The compass was donated to the La Crosse county Historical Society by Lueth’s grandson Clinton in 2001. You can see this beautifully engineered instrument with its original case and paper label at the Riverside Museum in Riverside Park.

This article was originally published in the La Crosse Tribune on April 14, 2018.

This object can be viewed in our online collections database by clicking here.

Gysbert Van Steenwyk's Portfolio

Hailey Hudzinski

Catalog Number: 1987.044.01

Gysbert Van Steenwyk was a notable figure in La Crosse during the 1800s. He was born in Utrecht, Holland, in 1814, and spent his childhood in the Netherlands, where he served as a volunteer in the army at age 16. He later served as an officer in the Netherlands National Guard from 1838 to 1849. He also attended the University of Utrecht, earning degrees in philosophy and philology.

Van Steenwyk moved to the U.S. in 1849 and settled in Milwaukee. He later moved to Newport, Wis., and then to Kilbourn City (now the Wisconsin Dells) before coming to La Crosse.

He became involved in both state and local politics after he settled in Wisconsin. Some of his most notable positions include representing representing Columbia County in the Assembly in 1859, serving as mayor of La Crosse from 1873 to 1874, and serving in the state Senate from 1879 to 1880, representing District 31, which included La Crosse County.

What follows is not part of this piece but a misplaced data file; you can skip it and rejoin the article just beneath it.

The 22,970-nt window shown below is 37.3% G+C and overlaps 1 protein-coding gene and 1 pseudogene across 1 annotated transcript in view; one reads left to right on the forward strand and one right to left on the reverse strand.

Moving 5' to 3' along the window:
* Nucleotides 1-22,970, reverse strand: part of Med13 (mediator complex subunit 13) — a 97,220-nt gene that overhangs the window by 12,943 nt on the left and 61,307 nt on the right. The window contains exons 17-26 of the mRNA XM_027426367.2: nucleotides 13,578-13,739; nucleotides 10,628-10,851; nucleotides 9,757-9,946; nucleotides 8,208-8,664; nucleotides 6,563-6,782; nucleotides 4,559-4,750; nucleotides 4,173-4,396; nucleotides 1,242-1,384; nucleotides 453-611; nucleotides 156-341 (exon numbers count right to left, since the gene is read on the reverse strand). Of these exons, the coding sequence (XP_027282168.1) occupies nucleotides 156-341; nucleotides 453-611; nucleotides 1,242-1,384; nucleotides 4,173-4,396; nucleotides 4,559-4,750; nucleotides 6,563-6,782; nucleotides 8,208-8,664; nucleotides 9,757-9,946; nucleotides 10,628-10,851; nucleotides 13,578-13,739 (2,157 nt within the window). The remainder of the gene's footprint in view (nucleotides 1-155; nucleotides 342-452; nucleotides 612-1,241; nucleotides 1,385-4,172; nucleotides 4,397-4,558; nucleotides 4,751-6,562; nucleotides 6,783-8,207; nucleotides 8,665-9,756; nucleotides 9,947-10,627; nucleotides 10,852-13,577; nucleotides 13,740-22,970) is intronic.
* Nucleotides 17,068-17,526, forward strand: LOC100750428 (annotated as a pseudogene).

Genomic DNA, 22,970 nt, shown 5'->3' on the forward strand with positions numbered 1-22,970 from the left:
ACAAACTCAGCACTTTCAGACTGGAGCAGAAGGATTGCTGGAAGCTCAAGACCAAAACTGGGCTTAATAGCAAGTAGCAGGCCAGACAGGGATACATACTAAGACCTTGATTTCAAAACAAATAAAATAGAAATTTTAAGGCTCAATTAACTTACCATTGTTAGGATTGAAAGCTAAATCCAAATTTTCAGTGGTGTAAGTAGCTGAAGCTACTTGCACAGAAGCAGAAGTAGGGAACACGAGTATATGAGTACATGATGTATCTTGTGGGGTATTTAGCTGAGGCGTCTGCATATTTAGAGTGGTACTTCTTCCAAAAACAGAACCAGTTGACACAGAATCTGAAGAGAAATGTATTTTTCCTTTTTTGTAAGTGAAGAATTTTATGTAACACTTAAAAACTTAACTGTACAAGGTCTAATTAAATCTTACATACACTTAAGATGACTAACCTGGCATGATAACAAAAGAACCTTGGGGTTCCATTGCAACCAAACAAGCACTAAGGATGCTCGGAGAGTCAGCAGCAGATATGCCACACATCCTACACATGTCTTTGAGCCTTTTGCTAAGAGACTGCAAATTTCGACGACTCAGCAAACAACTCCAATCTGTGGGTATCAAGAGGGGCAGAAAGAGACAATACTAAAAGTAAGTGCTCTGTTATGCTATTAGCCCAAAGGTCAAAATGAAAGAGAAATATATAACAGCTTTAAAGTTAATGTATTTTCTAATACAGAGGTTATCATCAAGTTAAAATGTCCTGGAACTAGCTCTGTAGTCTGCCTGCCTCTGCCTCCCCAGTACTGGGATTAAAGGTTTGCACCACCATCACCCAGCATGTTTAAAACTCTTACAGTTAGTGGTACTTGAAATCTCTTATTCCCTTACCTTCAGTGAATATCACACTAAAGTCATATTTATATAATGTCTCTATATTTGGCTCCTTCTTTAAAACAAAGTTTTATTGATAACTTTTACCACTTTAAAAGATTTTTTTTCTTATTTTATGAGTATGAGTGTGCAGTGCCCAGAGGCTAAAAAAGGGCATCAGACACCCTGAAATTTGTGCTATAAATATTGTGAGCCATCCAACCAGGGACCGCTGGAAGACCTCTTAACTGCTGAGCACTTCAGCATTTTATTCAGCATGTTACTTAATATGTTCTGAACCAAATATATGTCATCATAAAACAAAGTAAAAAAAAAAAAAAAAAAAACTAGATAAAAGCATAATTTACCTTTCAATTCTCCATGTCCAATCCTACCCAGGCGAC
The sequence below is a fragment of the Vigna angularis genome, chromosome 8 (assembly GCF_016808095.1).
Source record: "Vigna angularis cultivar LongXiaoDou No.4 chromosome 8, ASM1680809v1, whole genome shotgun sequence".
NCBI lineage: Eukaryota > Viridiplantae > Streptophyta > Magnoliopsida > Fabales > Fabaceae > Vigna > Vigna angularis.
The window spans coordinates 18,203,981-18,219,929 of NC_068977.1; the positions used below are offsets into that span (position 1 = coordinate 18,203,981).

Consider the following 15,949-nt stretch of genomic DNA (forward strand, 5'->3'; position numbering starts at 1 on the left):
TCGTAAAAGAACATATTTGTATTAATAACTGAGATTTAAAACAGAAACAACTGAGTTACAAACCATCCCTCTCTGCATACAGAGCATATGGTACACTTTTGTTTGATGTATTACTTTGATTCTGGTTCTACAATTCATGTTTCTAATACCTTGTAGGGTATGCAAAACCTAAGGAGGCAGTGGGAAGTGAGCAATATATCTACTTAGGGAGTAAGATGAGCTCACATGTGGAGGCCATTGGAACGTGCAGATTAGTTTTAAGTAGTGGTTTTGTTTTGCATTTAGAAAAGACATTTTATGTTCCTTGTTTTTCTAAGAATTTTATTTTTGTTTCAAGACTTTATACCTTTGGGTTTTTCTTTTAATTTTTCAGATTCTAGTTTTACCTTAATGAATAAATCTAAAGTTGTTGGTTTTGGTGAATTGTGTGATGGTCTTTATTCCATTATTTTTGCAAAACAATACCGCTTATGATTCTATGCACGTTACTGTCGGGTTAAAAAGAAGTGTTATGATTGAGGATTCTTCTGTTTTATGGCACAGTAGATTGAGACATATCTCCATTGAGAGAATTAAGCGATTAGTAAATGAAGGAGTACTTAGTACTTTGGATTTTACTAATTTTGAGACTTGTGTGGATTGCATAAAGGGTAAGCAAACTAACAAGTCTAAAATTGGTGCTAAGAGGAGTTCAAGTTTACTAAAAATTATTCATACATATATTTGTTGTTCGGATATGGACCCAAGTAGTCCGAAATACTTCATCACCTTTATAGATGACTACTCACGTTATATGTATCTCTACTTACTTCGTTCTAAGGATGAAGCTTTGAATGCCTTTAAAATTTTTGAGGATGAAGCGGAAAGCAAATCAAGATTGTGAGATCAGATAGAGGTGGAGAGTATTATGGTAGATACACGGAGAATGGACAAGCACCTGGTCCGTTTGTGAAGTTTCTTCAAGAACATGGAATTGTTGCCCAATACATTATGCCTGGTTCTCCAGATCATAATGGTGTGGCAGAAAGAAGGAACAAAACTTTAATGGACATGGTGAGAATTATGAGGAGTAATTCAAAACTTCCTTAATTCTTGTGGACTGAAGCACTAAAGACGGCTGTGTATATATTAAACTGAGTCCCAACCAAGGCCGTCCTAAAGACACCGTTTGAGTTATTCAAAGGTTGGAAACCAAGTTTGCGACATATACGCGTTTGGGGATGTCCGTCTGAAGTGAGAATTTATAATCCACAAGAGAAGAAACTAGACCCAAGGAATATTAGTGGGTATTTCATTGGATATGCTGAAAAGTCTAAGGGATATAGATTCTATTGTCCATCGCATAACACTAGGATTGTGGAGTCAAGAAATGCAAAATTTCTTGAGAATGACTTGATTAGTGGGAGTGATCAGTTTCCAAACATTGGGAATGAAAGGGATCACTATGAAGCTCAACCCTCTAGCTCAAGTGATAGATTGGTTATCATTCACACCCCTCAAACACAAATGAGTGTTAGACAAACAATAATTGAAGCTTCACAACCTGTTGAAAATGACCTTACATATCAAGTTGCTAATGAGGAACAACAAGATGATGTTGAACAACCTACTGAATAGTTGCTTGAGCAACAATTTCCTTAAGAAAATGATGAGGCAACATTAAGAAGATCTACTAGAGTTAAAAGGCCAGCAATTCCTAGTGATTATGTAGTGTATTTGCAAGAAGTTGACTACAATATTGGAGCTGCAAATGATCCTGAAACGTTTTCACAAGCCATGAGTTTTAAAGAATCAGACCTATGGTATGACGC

The portfolio pictured here belonged to Van Steenwyk during his time in state politics. The front of the portfolio boasts the words “Wisconsin Legislature,” printed in gold. It featured a lock and key. The inside of the portfolio is broken into sections for “Letters Answered,” Letters Unanswered” and “Notes and Addresses,” along with an open section in the front for paper. In this front section there are several pages of loose-lined paper, and one of these has the start of a letter scrawled across it.

Outside of politics, Van Steenwyk made a name for himself in banking and helped underwrite La Crosse’s growth from a frontier logging town to a modern city with diversified industries.